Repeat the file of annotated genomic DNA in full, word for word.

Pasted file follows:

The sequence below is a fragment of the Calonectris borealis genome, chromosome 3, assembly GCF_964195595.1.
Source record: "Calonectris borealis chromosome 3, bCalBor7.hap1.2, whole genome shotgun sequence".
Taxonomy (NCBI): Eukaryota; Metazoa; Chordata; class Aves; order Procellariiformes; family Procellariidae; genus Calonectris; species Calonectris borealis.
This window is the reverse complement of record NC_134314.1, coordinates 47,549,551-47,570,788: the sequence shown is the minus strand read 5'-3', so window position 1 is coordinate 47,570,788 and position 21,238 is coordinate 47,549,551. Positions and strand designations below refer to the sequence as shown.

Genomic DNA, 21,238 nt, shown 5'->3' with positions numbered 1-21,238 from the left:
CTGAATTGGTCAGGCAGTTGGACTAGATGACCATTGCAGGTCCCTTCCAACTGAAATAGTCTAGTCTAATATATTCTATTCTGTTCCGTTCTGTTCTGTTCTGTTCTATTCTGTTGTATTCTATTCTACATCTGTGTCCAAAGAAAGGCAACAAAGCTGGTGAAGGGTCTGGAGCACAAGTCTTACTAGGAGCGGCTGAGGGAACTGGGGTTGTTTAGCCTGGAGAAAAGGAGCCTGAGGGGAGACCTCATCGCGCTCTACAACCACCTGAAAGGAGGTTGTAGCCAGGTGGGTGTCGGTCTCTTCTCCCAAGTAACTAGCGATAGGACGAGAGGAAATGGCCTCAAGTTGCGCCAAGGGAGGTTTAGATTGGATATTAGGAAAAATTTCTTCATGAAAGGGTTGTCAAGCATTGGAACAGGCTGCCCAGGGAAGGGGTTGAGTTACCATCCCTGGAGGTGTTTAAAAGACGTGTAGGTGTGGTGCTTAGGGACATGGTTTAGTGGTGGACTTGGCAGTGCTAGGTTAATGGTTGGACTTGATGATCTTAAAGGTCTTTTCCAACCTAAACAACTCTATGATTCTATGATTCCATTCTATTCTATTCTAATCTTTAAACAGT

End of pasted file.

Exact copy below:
The sequence below is a fragment of the Calonectris borealis genome, chromosome 3, assembly GCF_964195595.1.
Source record: "Calonectris borealis chromosome 3, bCalBor7.hap1.2, whole genome shotgun sequence".
Taxonomy (NCBI): Eukaryota; Metazoa; Chordata; class Aves; order Procellariiformes; family Procellariidae; genus Calonectris; species Calonectris borealis.
This window is the reverse complement of record NC_134314.1, coordinates 47,549,551-47,570,788: the sequence shown is the minus strand read 5'-3', so window position 1 is coordinate 47,570,788 and position 21,238 is coordinate 47,549,551. Positions and strand designations below refer to the sequence as shown.

Genomic DNA, 21,238 nt, shown 5'->3' with positions numbered 1-21,238 from the left:
CTGAATTGGTCAGGCAGTTGGACTAGATGACCATTGCAGGTCCCTTCCAACTGAAATAGTCTAGTCTAATATATTCTATTCTGTTCCGTTCTGTTCTGTTCTGTTCTATTCTGTTGTATTCTATTCTACATCTGTGTCCAAAGAAAGGCAACAAAGCTGGTGAAGGGTCTGGAGCACAAGTCTTACTAGGAGCGGCTGAGGGAACTGGGGTTGTTTAGCCTGGAGAAAAGGAGCCTGAGGGGAGACCTCATCGCGCTCTACAACCACCTGAAAGGAGGTTGTAGCCAGGTGGGTGTCGGTCTCTTCTCCCAAGTAACTAGCGATAGGACGAGAGGAAATGGCCTCAAGTTGCGCCAAGGGAGGTTTAGATTGGATATTAGGAAAAATTTCTTCATGAAAGGGTTGTCAAGCATTGGAACAGGCTGCCCAGGGAAGGGGTTGAGTTACCATCCCTGGAGGTGTTTAAAAGACGTGTAGGTGTGGTGCTTAGGGACATGGTTTAGTGGTGGACTTGGCAGTGCTAGGTTAATGGTTGGACTTGATGATCTTAAAGGTCTTTTCCAACCTAAACAACTCTATGATTCTATGATTCCATTCTATTCTATTCTAATCTTTAAACAGT